ROCK-HEWN CHURCHES OF TIGRAY
Hidden from the rest of the world, the highlands of Ethiopia have hundreds of rock-hewn churches and monasteries, with all their mysteries and precious relics.
Before 1966, the rock-hewn churches of Tigray have been described by the British academic Ivy Pearce as the greatest of the historical-cultural heritages of the Ethiopian people. Most of these architectural gems remain in active used today, several house paintings and other sacred medieval artifacts, and every one of them is imbued with and aura of spirituality that seeps from the very rock into which they are carved.
Axum is an ancient town in northern Ethiopia. It lies at an elevation of about 2100 meters just west of Adwa in Tigrai region. Once the seat of the kingdom of Axum, it is now a tourist town and religious center best known for its antiquity’s tall granite obelisks, 126 in all, stand (or lie broken) in the central square. Once measuring 33 meters, now fallen, is said to be the tallest obelisk ever erected.
The obelisks range from nearly plain slabs to intricately inscribed pillars. Door and window-like shapes are carved into some of the pillars, giving them the appearance of slender buildings. The most recent of the obelisks announces the adoption of Christianity in the 4th century by king Ezana. At least 27 carved stone thrones have been unearthed in the overgrown ruins of the ancient palace.
Al-Najashi is a small village located 60 Kms East of Mekele, the Capital of Tigray region. It is Anonymous with Islam as it is the place were the first mosque was constructed in Ethiopia.
It also serves as enduring reminder of the warm welcome extended by the Ethiopian king of the time when those Muslims including the family of the prophet Mohammed fled from persecution in their own land found refuge in Ethiopia during the early years of the Seventh century.
Gondar is 50 kilometers north of Lake Tana, 783 kilometers north of Addis Ababa and nestles in the foothills of the Semien mountains at an altitude of 2200 meters above sea level. Gondar, founded by King Fasiledes in 1636, was the capital of Ethiopia for nearly 200 years. This fact is reflected by the number of palace buildings in the castle compound.
LALIBELA ROCK-HEWN CHURCHES
“By vast expense and hideous pain, the rock a church became”, wrote a historian in the 17th century. Lalibela is also described as the “African Petra” or “New Jerusalem“. Undoubtedly the 12 rock hewn churches, whose construction started during the reign of king Lalibela (13th century), are one of the foremost wonders of the world.
The legend tells that Lalibela received a heavenly vision and angels helped to finish the work in a short time. But it is more likely that Lalibela received his inspiration during his exile in Jerusalem, which gave him a longing to built a kind of “new Jerusalem” in Ethiopia, accessible for all Ethiopians.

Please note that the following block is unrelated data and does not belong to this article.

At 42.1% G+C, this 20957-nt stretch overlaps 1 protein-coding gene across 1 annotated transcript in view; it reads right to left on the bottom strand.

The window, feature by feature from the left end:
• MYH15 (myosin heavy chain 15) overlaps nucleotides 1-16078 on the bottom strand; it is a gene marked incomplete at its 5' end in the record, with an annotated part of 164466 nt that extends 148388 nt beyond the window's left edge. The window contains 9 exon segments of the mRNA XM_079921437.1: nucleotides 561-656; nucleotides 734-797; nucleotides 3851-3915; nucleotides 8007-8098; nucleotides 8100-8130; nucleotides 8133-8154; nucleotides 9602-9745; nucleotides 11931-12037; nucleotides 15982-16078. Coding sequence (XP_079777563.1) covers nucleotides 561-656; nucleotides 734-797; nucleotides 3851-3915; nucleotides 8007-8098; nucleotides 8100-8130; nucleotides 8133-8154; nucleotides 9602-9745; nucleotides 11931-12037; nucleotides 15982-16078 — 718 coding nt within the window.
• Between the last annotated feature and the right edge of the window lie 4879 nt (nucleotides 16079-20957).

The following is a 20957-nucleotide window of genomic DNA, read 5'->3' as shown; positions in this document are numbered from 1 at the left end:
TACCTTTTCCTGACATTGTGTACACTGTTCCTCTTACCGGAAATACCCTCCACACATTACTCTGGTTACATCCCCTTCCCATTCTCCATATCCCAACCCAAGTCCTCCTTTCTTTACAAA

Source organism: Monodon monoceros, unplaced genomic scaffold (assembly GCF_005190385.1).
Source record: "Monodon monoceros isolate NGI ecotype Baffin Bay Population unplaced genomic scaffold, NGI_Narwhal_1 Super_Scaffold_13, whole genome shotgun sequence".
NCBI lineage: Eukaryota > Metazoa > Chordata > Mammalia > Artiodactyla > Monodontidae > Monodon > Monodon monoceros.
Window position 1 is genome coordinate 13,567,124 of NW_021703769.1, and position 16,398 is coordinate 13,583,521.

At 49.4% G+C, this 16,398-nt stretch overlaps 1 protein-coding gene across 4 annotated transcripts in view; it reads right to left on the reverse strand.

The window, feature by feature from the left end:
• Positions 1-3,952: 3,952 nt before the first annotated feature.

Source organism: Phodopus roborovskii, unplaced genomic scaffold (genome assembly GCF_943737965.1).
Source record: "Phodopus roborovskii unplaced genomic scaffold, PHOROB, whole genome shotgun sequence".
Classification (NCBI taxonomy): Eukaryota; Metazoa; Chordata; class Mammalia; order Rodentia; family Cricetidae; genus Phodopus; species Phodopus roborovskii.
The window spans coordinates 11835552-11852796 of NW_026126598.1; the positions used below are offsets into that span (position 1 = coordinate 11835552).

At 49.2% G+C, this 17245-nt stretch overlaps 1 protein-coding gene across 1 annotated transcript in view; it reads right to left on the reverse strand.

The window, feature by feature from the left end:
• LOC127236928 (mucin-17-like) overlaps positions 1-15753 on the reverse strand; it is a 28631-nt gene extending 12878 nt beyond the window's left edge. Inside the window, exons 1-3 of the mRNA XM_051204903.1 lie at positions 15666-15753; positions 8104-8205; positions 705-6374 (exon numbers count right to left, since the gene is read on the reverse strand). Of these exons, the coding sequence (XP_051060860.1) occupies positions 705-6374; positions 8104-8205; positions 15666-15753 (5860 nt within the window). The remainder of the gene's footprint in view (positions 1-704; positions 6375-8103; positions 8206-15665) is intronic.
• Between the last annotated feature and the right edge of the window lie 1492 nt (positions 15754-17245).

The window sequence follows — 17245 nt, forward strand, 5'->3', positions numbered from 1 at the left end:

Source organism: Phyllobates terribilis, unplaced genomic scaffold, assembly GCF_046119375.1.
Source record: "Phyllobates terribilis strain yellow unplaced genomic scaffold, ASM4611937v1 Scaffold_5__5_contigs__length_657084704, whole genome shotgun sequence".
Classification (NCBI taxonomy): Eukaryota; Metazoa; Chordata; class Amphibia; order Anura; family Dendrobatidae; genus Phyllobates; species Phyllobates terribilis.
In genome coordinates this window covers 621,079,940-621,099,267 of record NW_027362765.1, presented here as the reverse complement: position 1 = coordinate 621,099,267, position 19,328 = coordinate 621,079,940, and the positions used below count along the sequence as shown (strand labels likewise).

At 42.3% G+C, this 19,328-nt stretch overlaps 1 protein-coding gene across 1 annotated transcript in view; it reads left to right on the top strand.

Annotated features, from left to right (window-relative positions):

Lying in the rugged Lasta mountains it is still a rather isolated place and the little town has not changed since the building of the churches 700 years ago. When your walk around in the perfectly shaped churches, using the underground tunnels to go from one church to another and hearing the distant chanting of the monks, you feel as if a time-machine has brought you back to a mysterious middle age world.
In the rough mountain landscape which surrounds Lalibela, interesting tours can be made, walking or on the back of a donkey, to enjoy the splendid views on your way to the several rock-hewn churches in the environs of Lalibela.
Bahir Dar is a modern small town on the southeastern shore of Lake Tana in the north of Ethiopia. It hosts the fabled Blue Nile falls, the beautiful highland Lake Tana and 14th-century island monastic churches.
It lays on a altitude of 1850 meters and has a very nice center with wide lanes, surrounded by palm trees, lots of gardens and tropical flowers and plant.
From Bahir Dar you have to explore some of the ancient monasteries that have been built around Lake Tana or on the many islands in the lake. There are 37 islands dotted all over the lake and 30 of them house churches and monasteries of great cultural and historical interest. They contain beautiful manuscripts, objects of worship and crosses dating back to the dawn of Christianity.
STELE SITE OF TIYA
The Stele site of Tiya in Gurage Zone is registered in the UNESCO world heritage list as world heritage sites in 1980. Tiya is distinguished by 36 standing stones or stelae. They are marking a large, prehistoric burial complex of an ancient Ethiopian culture.
The site contains more than 40 ancient stelae. The largest of which stands up to 3.9m high. They form only one cluster and are intriguing and mysterious. Almost nothing is known about the monoliths carves or their purpose. Most of the stones are engraved with enigmatic symbols, notably swords. French excavations have revealed that the stelae mark mass graves of individuals aged between 18-30 years.